Friday, 16 March 2018

A Week in Pictures Middle East & Africa March 16, 2018

I have included two pictures from Omar Sanadiki as they have thrown up a conflict in my mind. Is the picture of the sleeping baby in the suitcase too ‘cute’ to portray what is going on in Syria? Or does it humanise a situation that many have become visually numb to, to the extent that you can just gloss over pictures like the one of people fleeing seen below.

A child sleeps in a bag in the village of Beit Sawa, eastern Ghouta, Syria March 15, 2018.   REUTERS/Omar Sanadiki 

People walk with their belongings as they flee the rebel-held town of Hammouriyeh, in the village of Beit Sawa, eastern Ghouta, Syria March 15, 2018.   REUTERS/Omar Sanadiki

The cold, quiet expression on the faces of the children in Bassam Khabieh’s picture really haunts me. Maybe it’s the mixture of the reflections in the dirty glass which slightly distort their features, the distant look in the eyes of the children, left and right, or my attention being held by the stare by the girl in the middle.

Children look through a bus window during evacuation from the besieged town of Douma, Eastern Ghouta, in Damascus, Syria march 13, 2018.   REUTERS/Bassam Khabieh

A slightly surreal vision of a man driving sheep through destroyed streets,  photographed by Bassam Khabieh, caught my eye this week. It’s a quiet image, but a scene that I’d expect to see in the countryside and not in the rubble of a war-torn town.  

A man walks with a herd of sheep in the besieged town of Douma, Eastern Ghouta, in Damascus, Syria March 11, 2018.   REUTERS/Bassam Khabieh 

Okay, another secret is out. I do like cricket and like good pictures of cricket even more. Mike Hutchings’ image of batsman AB de Villiers attacking the ball is full of tension. Everything is just about to happen, the whole image is moving from left to right. De Villiers’ foot is just an inch off the ground, his arms and legs are in classic action forming strong triangles, and all eyes on the ball as the bat is swung to drive it away. Mike has chosen his place to sit carefully as the background is clean, highlighting the action.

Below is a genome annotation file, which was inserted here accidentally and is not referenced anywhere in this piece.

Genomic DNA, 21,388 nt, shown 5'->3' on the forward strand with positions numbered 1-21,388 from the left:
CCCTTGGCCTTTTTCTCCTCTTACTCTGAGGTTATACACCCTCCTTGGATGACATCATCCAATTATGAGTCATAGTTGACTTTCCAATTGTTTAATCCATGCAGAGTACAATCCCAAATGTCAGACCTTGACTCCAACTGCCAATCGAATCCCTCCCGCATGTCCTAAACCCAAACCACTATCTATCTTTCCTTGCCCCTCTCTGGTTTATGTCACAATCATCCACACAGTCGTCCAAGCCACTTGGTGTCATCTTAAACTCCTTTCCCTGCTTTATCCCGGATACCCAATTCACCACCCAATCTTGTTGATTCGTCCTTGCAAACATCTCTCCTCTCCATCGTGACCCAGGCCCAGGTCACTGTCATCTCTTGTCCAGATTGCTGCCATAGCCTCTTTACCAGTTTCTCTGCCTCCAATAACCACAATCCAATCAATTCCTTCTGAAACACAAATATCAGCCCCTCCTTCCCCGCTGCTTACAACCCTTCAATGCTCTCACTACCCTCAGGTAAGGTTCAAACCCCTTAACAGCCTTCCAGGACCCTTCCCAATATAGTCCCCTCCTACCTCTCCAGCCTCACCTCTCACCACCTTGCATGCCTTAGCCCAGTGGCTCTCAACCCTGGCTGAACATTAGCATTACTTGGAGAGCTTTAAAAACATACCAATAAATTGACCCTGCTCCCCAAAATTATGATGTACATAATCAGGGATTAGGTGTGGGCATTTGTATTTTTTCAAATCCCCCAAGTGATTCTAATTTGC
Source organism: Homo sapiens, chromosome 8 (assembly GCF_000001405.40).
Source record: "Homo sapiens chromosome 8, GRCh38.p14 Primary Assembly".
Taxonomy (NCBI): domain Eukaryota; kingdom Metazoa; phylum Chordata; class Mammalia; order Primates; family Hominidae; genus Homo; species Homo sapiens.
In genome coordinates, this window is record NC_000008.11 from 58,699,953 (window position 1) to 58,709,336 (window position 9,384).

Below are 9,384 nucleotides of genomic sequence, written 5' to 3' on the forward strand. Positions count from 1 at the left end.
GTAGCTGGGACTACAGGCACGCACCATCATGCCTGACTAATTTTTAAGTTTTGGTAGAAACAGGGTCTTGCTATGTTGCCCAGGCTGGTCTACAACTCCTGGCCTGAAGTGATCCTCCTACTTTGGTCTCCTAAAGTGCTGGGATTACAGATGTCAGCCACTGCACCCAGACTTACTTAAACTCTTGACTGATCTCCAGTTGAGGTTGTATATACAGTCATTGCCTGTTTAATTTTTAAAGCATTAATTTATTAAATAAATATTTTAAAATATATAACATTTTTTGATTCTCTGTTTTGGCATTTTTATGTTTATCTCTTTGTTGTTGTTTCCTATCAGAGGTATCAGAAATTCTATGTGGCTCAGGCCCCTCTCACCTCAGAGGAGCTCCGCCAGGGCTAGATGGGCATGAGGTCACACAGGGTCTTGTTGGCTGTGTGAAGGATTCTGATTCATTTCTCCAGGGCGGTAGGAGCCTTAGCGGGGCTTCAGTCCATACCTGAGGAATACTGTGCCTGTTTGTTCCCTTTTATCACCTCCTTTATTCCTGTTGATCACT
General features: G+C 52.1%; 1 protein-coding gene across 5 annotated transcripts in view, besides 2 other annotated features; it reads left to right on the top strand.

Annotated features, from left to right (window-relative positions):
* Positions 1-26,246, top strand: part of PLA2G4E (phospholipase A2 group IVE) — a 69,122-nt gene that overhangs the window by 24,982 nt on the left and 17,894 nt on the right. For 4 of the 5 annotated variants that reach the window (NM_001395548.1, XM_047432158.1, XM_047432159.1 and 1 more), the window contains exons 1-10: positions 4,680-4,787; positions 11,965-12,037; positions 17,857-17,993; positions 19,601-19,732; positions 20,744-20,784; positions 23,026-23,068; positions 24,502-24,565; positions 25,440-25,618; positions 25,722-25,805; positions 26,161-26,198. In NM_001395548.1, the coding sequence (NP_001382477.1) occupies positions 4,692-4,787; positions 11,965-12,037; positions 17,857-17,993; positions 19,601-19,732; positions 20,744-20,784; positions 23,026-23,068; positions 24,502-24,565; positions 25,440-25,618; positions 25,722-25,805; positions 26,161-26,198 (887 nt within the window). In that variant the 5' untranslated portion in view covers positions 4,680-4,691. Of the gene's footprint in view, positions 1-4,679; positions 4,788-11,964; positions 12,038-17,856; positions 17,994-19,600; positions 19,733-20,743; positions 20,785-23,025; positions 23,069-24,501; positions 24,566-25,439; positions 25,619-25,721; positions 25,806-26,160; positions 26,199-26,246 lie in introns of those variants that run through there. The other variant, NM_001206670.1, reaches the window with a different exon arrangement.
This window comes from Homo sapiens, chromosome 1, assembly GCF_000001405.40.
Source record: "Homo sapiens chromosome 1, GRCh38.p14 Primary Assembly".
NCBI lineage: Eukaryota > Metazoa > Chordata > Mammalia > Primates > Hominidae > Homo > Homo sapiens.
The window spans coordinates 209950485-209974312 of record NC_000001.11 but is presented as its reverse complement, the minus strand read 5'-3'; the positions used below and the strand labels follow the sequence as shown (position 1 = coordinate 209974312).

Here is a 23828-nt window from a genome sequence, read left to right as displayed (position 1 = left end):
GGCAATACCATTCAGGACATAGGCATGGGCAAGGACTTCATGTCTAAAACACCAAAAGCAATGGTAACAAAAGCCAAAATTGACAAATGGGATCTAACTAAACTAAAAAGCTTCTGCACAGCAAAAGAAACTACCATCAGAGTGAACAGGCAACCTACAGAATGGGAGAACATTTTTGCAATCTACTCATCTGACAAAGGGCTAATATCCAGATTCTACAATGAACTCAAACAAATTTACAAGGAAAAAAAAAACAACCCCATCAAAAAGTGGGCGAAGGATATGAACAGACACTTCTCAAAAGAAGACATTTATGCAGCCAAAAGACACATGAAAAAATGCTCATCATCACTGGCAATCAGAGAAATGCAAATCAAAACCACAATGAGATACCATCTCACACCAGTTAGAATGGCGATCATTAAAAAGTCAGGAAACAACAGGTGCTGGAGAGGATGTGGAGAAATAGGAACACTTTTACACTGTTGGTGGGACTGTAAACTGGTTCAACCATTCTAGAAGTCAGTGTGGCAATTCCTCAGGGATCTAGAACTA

South Africa’s AB de Villiers in action during the Second test again against Australia in St George’s park, Port Elizabeth, South Africa march 12, 2018.   REUTERS/Mike Hutchings

Like an Aladdin’s cave of treasure I am drawn into Mohamed Abd El Ghany’s wonderfully busy, noisy, hot, glittering picture of a market in Cairo. You can smell the spices and feel the heat of the night and crush of people. Your eye darts about, looking for a place to settle, without finding a single focal point. Just like in busy markets anywhere is the world, you don’t know where to look next. 

People shop at Al Ataba, a popular market in central Cairo, Egypt, march 13, 2018.   REUTERS/Mohamed Abd El Ghany

These boys are using tablets to learn, although perhaps not what Steve Jobs would have liked them to use. I hope that you enjoy Ayman al-Sahili’s warm and affectionate picture as much as I do. Not only is it a well-composed picture, I just love all those triangle shapes, it conveys a warm sense of boys having fun and learning.  

Boys use large wooden plants as they memorize Islam’s holy Koran in Misrata, Libya March 13, 2018.  REUTERS/Ayman al-Sahili

I think the pelican is a strange-looking bird. So take a pelican from its natural habitat at the water’s edge to a poor housing area. Add to the scene a boy playing with it and another playing a flute-like instrument only just encroaching into the left hand side of the frame. Throw in splashes of primary colour, red yellow and blue. And, as a final element add photographer Zohra Bensemra and her magical ability to capture moments and you end up with a beautiful and intriguing picture.

A boy plays with pelican in Yoff commune in Dakar, Senegal, March 14, 2018. REUTERS/Zohra Bensemra

Sheer joy sums up what I feel about Olivia Acland’s picture. What creates this joy? To me it’s the man’s face is alight with expression and highlighted detail; perfect white teeth and catch light in his eyes, cheeks and chin line with a background of a sea of hands going up in celebration. 

People gesture as they show their support for the ruling All Peoples Congress (APC) Party outside the party’s headquarters in Freetown, Sierra Leone, March 13, 2018.  REUTERS/Olivia Acland

Saturday, 10 March 2018

A Week in Pictures Middle East & Africa March 9, 2018

By the look on the faces of the people on the edges of in Olivia Acland’s picture, they are
all thinking about the conversation between the two central figures must have had before
attending the election rally. “I’ve got a good idea. Let’s get naked except for our